Peer to Peer Advanced Speaker Spotlight: Courtney Bugler
On November 4 and 5, NonProfit PRO is hosting its annual peer-to-peer fundraising conference: Peer to Peer Advanced. Taking place in the heart of Philadelphia, attendees will gain a wealth of knowledge on advanced and innovative peer-to-peer tactics and learn how to strategize for future peer-to-peer programs, learning how to create sustainable programs that will not only engage fundraisers, but retain them, too.
At Peer to Peer Advanced, Christina Alford and Courtney Bugler will join Kathy Kempff to discuss the rigor and strategy required to turn around Komen’s historically successful peer-to-peer program, Race for the Cure®, a program in decline for almost a decade. They discuss insights, successes and challenges to not only rolling out a new brand and model, the MORE THAN PINK Walk™, but fundamentally changing how affiliate staff see their jobs.
NonProfit PRO had the exclusive opportunity to engage in a short Q&A with Courtney to learn more about the state of peer-to-peer fundraising.
In your opinion, what is the biggest challenge facing peer-to-peer fundraising?
To me, one of the biggest challenges peer-to-peer fundraising programs face is the changing nature of how we connect and communicate in the world. Gone are the days of mailing a fundraising letter — heck, even sending a fundraising email! We now have to compete with shorter attention spans, increased content coming from everywhere you turn, and more and more opportunities — for-profit, non-profit, social media, brand activations, anything 'viral' — that pull people’s attention away from us and their own communities.
What is an innovative strategy your nonprofit is using to increase peer-to-peer participation?
How do you define “participation”? That’s the biggest question. Here at Komen, we’re actually moving away from participation — meaning numbers of people at our events defining success — because in the end, it’s overall revenue that matters. Think quality over quantity. Our nationwide series still has thousands of participants around the country, but we’re looking at innovative ways to engage with those most likely to be our highest value participants. Sure, we’re doing new mobile apps and testing texting campaigns and robocalls and chatbots… but in the end, the biggest innovation is something people tend to lose in all the technology. Talk to people. Connect with them. Listen to their stories. Give them a platform to share that story to their community. That community will drive your participation.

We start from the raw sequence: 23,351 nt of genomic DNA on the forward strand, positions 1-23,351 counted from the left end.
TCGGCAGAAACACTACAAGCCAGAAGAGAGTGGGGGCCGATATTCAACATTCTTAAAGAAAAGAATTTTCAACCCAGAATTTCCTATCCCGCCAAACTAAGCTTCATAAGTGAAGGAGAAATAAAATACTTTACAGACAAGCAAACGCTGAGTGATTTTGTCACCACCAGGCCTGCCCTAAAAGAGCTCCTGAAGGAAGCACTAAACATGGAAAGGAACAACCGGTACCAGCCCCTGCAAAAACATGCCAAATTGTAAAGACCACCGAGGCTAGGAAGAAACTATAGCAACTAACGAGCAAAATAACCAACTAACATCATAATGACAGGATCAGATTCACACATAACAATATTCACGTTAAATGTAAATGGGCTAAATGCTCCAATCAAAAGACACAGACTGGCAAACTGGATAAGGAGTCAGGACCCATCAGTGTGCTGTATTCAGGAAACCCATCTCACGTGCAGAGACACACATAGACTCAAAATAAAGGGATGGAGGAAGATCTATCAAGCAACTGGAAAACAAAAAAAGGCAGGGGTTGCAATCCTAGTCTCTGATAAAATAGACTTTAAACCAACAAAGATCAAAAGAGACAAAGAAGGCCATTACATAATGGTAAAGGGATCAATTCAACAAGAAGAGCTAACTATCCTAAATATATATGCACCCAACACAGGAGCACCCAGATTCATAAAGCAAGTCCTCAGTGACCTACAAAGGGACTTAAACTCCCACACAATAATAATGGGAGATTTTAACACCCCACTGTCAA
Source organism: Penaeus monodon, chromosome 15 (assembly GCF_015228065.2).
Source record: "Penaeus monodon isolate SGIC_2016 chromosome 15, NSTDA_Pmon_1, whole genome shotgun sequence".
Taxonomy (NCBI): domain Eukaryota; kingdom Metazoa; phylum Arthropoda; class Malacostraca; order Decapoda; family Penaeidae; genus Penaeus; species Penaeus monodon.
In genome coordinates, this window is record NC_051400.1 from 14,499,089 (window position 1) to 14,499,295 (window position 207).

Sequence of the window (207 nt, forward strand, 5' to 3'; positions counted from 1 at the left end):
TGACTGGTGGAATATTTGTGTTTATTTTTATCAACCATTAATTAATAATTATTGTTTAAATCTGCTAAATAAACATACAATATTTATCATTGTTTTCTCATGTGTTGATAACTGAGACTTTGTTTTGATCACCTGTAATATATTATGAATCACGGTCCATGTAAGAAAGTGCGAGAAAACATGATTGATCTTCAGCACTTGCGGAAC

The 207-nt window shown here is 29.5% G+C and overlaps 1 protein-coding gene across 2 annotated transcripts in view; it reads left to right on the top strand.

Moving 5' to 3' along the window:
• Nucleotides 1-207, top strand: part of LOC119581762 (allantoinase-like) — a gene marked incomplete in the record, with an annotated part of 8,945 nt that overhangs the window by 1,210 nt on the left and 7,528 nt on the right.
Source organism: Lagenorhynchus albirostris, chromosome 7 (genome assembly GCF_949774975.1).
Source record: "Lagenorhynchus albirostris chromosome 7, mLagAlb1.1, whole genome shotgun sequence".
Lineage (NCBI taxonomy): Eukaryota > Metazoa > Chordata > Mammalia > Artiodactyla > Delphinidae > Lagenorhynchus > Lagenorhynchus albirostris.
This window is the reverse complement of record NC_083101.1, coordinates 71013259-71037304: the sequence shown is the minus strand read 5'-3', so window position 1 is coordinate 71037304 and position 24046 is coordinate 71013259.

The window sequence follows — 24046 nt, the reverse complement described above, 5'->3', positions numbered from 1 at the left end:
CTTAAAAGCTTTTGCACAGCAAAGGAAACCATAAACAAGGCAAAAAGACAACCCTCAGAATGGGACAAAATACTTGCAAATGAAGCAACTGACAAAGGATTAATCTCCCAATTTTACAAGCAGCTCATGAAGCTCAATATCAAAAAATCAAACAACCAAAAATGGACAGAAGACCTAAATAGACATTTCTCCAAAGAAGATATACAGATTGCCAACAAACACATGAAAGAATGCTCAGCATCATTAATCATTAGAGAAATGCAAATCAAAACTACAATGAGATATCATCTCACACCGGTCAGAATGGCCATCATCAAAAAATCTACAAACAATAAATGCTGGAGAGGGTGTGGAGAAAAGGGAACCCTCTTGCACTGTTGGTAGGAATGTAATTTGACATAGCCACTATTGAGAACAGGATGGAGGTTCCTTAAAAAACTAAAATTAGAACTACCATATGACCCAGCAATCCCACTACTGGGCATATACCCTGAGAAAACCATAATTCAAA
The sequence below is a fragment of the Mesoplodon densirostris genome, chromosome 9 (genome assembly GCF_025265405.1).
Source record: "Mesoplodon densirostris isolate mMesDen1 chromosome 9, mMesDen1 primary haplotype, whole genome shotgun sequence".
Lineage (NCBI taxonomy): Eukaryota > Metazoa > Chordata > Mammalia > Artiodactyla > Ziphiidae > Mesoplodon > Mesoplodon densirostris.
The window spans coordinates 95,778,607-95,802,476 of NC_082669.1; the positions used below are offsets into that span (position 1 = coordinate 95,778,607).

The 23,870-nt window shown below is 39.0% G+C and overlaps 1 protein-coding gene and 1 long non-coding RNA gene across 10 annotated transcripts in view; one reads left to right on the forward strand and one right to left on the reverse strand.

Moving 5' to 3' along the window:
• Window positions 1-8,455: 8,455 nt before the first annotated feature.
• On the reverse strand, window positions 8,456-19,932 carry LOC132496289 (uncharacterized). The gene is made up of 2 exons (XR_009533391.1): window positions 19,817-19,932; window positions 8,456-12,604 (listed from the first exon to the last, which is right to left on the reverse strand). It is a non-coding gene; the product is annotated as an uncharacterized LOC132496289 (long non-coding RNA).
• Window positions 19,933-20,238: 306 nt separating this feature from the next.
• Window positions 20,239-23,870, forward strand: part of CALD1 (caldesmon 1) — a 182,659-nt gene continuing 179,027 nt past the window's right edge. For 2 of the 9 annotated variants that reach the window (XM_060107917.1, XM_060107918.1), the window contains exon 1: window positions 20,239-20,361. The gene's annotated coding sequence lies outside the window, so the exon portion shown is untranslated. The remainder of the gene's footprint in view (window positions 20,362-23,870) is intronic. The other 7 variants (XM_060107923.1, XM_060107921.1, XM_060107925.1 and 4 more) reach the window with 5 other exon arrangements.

How can nonprofits better engage and retain their constituents year after year?
A very smart fundraiser once told me the key to unlocking a donor’s potential is, “Show me you know me.” How do we do that in this highly segmented, e-driven communication world? More importantly, how do we do that using big data without being total creepy? Or what if we’re on a tight budget and can’t afford analytics or persona data, etc.? Well, the first part is the part we often forget… GET TO KNOW THEM. On a mass scale, use what you’ve seen to segment your communications to cater to the people you know. Work for an animal welfare organization? Find out if your constituents are dog people or cat people (come on, we know people are rarely both!) and bring content to them. Recognize birthdays. Mark significant anniversaries — when they joined your organization, when they were diagnosed with their life-changing disease, when they moved in the new home you built for them. Don’t know some of this information? Start asking when it’s appropriate. Keep decent records, and act on it.
More importantly, it’s easy in peer-to-peer to think about all the tech tools that can guide our decisions and segmentation, but it’s the data that too many organizations keep in their staff and volunteer’s brains that can bring the real magic. Grab coffee with your team captains, donors, top fundraisers. Find out someone’s son is graduating from college in a few months? Document that in your system, send a congratulations card and make a note to ask how they’re doing a few months later in their first job. Remind your constituents that you listen to them, you hear them, you care about them more than just what they bring to us financially. Show them you know them. And in turn, they will show you their loyalty.
Courtney Bugler transitioned to nonprofits after a career as a daytime television scriptwriter (and a cruise director, and a DJ, and a port shopping guide, and a car salesman…). Her first peer-to-peer event was a day-long century ride in 37° F sleeting rain. And even while freezing, she knew she’d found her jam. In the past 10 years, Courtney has served both locally and nationally with organizations — like Young Survival Coalition, JDRF and Atlanta Humane Society — leading development departments, affiliates and peer-to-peer programs. She joined Susan G. Komen at the beginning of 2018 to lead the revitalization efforts around the organization’s signature event series. In her spare time, what’s left of it, she watches a lot of Little League baseball, travels to crazy places where conveniently cell phones don’t work and is a national competitive ballroom champion. Oh, and she has three big fluffy dogs. And the title of her yet-unwritten book? “Everything I Learned about Fundraising I Learned from Selling Cars. (And Diamonds. And T-shirts that Change Color in the Sun.).”
If you’re interested in learning more from Courtney (and engage in more next-level peer-to-peer thinking), secure your spot at Peer to Peer Advanced. Click here to learn more.